Estate planning attorneys commonly get asked questions about any number of topics. One of these topics involves wills and what people can do to give away their property after they die.
Some people, for example, have elderly relatives who make verbal statements shortly before they die. These statements can sometimes detail the elderly person’s wishes about who should receive property.
In general, these types of verbal statements are not enough to legally distribute property in the state of New York. Some states allow people to make verbal wills, and though the state of New York is one of them, you can only make a verbal will, also called an oral will or a nuncapative will, under very limited circumstances. Unless you are actively serving in the Armed Forces or are a mariner at sea, you cannot use verbal statements to pass property after you die in New York.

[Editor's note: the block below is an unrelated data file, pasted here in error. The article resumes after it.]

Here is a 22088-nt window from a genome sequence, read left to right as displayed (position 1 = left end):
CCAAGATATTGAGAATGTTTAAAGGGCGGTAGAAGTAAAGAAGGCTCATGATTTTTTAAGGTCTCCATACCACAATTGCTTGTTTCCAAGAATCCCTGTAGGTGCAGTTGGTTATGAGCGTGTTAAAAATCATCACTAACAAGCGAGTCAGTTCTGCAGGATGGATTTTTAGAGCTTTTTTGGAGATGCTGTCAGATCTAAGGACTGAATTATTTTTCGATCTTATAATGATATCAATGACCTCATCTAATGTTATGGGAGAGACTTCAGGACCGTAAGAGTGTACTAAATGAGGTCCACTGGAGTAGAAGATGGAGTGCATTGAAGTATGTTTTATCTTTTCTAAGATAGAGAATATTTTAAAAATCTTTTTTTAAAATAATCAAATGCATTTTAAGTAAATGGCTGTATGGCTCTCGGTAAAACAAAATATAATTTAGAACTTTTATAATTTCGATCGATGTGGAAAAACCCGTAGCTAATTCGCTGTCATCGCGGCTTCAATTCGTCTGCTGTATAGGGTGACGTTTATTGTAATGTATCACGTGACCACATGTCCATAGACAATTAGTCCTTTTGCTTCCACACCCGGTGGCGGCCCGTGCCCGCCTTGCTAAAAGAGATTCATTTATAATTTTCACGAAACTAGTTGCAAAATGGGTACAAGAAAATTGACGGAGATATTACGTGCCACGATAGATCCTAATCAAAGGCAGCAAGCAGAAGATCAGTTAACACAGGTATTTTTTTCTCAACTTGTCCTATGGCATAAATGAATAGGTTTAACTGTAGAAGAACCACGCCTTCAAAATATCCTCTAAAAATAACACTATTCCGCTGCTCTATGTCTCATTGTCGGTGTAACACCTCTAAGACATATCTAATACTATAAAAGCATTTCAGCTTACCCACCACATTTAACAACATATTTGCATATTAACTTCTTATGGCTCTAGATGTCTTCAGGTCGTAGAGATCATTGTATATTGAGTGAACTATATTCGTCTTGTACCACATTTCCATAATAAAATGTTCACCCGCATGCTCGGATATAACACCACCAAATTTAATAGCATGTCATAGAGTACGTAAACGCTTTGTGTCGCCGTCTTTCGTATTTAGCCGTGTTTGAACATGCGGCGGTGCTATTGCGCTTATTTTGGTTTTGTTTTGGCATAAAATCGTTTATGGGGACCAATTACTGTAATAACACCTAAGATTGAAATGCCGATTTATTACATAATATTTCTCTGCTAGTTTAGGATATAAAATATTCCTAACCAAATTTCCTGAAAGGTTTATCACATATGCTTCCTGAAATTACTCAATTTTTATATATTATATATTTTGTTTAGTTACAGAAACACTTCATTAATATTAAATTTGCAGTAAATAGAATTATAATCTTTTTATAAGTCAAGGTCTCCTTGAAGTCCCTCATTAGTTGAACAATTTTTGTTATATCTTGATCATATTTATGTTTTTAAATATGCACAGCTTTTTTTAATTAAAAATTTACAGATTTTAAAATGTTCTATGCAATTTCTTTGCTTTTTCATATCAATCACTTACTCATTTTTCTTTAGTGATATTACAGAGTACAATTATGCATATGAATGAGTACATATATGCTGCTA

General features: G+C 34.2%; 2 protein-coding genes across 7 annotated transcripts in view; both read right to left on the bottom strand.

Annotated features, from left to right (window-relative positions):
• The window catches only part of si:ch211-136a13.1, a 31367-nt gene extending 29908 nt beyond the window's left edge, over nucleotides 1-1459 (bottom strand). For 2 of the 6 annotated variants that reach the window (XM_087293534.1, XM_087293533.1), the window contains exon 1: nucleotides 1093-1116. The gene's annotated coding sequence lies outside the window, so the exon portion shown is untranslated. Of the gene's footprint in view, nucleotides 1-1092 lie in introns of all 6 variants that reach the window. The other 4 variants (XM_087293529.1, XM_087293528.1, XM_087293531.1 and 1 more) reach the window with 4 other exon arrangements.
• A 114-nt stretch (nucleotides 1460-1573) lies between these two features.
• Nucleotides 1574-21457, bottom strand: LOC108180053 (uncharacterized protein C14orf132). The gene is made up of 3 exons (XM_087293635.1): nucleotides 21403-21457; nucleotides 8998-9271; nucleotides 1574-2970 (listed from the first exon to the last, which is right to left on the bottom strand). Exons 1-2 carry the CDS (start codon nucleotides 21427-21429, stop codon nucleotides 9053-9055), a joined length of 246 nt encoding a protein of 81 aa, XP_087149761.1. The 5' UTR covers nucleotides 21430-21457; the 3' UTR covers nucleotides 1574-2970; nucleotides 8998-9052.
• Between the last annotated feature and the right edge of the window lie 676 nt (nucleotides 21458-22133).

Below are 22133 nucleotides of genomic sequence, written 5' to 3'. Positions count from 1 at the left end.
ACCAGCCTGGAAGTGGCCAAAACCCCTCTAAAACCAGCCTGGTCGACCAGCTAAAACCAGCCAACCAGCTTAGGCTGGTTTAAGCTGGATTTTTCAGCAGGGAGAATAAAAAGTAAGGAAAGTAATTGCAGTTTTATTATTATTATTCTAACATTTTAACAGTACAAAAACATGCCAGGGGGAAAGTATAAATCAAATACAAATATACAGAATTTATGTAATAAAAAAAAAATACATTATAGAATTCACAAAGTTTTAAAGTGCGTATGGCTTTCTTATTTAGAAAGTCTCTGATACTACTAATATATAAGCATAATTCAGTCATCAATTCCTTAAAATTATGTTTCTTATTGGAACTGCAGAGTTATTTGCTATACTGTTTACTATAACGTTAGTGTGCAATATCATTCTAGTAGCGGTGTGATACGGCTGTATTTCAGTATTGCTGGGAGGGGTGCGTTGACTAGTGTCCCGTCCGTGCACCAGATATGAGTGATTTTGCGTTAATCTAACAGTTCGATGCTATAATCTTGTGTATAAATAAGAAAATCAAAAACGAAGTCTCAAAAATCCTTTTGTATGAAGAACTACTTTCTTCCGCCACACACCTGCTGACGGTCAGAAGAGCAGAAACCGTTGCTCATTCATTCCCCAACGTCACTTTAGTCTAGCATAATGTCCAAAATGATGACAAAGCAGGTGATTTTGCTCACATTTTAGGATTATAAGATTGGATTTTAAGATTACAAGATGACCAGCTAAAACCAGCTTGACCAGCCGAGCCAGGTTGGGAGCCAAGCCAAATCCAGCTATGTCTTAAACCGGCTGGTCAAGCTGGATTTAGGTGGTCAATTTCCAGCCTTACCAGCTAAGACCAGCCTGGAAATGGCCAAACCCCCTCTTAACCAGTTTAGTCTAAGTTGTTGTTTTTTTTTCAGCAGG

Regardless of what a person says on his or her deathbed, you can only make a verbal will under those limited circumstances. It doesn’t matter if, for example, you’ve already made a previous will and want to change some of its terms. In order to change the terms of a will you must create either a new will or a codicil, both of which must be made in writing.
In short, if you want to direct who inherits your property after your death, you need to create a will. With the assistance of an estate planning attorney, wills are not difficult to make, and once you make one you will be glad you did.